US3310617 *Jun 19, 1963Mar 21, 1967Shell Oil CoProcess for preparing uniform melt dispersion of blowing agent and polymer and its use in making foamed products
US3315454 *Mar 9, 1964Apr 25, 1967William L CarranzaSynthetic baling and tying twines
US3332228 *Jun 25, 1965Jul 25, 1967Chevron ResPolypropylene baling twine
US3353346 *Oct 23, 1965Nov 21, 1967Wall Ind IncFoamed synthetic polymer cordage
US3404104 *Dec 21, 1964Oct 1, 1968Phillips Petroleum CoPolyolefin foam
US3411979 *Aug 24, 1965Nov 19, 1968Polymers IncFoamed artificial filament
US3412954 *Oct 28, 1965Nov 26, 1968Wall Ind IncForm stable coreless packages of foamed thermoplastic twine and processes of manufacture
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US3542909 *Jul 20, 1967Nov 24, 1970Shell Oil CoProduction of fibrous filamentous products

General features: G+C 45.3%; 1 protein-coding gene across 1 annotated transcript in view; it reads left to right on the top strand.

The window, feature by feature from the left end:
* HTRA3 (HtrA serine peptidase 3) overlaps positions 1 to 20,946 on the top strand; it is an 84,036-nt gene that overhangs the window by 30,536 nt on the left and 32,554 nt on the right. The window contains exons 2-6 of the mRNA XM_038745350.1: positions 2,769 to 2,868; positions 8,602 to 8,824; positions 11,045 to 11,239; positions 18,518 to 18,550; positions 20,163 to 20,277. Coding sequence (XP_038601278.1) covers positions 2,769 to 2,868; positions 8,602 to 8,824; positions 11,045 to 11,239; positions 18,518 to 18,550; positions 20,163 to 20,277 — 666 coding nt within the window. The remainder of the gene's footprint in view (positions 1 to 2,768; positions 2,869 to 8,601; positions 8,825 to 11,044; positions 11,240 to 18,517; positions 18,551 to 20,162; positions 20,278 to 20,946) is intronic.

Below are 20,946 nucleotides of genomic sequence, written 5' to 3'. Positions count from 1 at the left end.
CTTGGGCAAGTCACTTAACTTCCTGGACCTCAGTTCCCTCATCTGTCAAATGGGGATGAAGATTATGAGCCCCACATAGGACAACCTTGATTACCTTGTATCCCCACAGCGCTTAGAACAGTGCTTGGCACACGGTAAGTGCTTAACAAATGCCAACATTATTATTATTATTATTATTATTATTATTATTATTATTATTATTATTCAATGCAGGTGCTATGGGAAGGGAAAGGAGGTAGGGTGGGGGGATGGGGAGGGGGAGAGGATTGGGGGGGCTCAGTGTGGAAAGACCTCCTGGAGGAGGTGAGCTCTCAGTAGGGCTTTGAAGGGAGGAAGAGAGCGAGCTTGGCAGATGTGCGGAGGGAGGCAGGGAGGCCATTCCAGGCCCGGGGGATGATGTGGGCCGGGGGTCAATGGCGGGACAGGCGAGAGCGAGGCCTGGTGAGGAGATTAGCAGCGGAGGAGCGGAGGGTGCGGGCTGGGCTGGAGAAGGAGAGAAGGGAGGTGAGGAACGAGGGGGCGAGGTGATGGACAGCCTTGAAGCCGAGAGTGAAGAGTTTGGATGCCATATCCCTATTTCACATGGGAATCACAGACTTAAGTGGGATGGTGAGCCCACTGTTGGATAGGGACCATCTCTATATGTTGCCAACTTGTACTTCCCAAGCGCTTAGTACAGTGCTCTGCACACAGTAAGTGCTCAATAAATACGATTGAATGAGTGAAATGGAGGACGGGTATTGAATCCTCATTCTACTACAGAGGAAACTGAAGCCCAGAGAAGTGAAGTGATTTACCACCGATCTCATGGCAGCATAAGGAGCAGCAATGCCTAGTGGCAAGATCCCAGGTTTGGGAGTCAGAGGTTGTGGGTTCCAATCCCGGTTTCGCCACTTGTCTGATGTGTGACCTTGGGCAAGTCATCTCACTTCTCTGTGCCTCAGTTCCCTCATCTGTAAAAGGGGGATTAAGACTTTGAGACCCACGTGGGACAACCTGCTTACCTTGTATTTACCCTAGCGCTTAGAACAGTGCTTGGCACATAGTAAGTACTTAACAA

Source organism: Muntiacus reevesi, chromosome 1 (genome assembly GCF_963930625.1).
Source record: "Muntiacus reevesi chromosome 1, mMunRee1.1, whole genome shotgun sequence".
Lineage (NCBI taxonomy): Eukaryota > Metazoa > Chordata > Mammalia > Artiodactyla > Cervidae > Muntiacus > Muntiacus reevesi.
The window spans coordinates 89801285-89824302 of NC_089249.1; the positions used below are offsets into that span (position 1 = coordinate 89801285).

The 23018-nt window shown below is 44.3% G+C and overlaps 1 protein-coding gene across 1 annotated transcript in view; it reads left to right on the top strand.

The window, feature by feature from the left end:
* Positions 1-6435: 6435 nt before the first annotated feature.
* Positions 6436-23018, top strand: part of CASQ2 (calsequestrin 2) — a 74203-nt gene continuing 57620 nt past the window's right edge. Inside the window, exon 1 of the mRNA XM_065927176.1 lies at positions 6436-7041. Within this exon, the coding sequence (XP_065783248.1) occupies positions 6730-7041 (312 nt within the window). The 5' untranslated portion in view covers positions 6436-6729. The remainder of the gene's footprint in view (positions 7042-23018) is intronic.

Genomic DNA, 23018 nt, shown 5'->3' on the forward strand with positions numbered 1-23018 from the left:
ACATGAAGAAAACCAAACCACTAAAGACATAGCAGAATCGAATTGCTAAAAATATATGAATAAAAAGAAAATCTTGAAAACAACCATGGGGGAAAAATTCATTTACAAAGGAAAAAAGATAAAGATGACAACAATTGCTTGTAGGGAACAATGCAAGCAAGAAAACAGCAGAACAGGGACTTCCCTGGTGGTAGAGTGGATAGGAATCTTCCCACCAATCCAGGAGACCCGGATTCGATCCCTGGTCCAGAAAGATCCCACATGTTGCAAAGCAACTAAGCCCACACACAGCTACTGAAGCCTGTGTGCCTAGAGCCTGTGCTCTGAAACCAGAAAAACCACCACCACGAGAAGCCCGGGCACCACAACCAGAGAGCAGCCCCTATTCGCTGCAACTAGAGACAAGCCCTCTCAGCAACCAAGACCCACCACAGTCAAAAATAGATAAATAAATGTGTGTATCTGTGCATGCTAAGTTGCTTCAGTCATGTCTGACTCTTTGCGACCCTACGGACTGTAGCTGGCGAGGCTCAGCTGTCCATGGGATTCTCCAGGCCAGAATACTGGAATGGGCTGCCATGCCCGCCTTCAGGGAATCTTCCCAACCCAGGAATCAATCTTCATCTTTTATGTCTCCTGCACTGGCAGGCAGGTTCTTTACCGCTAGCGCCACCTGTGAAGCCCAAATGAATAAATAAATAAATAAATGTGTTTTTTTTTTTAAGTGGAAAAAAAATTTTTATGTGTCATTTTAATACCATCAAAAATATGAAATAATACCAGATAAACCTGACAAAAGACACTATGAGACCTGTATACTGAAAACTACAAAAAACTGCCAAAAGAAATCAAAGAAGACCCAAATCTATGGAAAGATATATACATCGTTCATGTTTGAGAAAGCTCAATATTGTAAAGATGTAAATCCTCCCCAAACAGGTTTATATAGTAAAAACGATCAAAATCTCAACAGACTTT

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US3969090 *Jun 22, 1973Jul 13, 1976Anderson CorporationIndustrial brush
US4858629 *Jul 23, 1986Aug 22, 1989S.P.T. S.R.L.Increased volume synthetic fibres, procedure for producing them and their use, in particular for filters
US5011275 *Jul 6, 1990Apr 30, 1991Ciba-Geigy CorporationDimethylacrylamide-copolymer hydrogels with high oxygen permeability
US5022112 *Apr 5, 1988Jun 11, 1991Newell Operating CompanyPaint brush with microcellular synthetic bristles
US5032456 *Sep 11, 1987Jul 16, 1991Newell Operating CompanyMicrocellular synthetic paintbrush bristles
US5151229 *Oct 15, 1990Sep 29, 1992Ez Paintr CorporationMethod for producing paint brush bristles
US5279015 *Nov 30, 1992Jan 18, 1994Meiring Hercules ADuster
US5933906 *Apr 24, 1997Aug 10, 1999E. I. Du Pont De Nemours And CompanyToothbrush
US6391240Apr 14, 1999May 21, 2002E.I. Du Pont De Nemours And CompanyProcess of making extruded brush monofilaments
Classifications
U.S. Classification15/207.2, 15/179, 15/159.1, 264/167, 521/143, 264/54, 521/79, 2/338, 264/DIG.160, 264/290.7
International ClassificationD01D5/247, D01F6/04
Cooperative ClassificationD01D5/247, D01F6/06, Y10S264/16, D01D5/08
European ClassificationD01F6/04, D01D5/247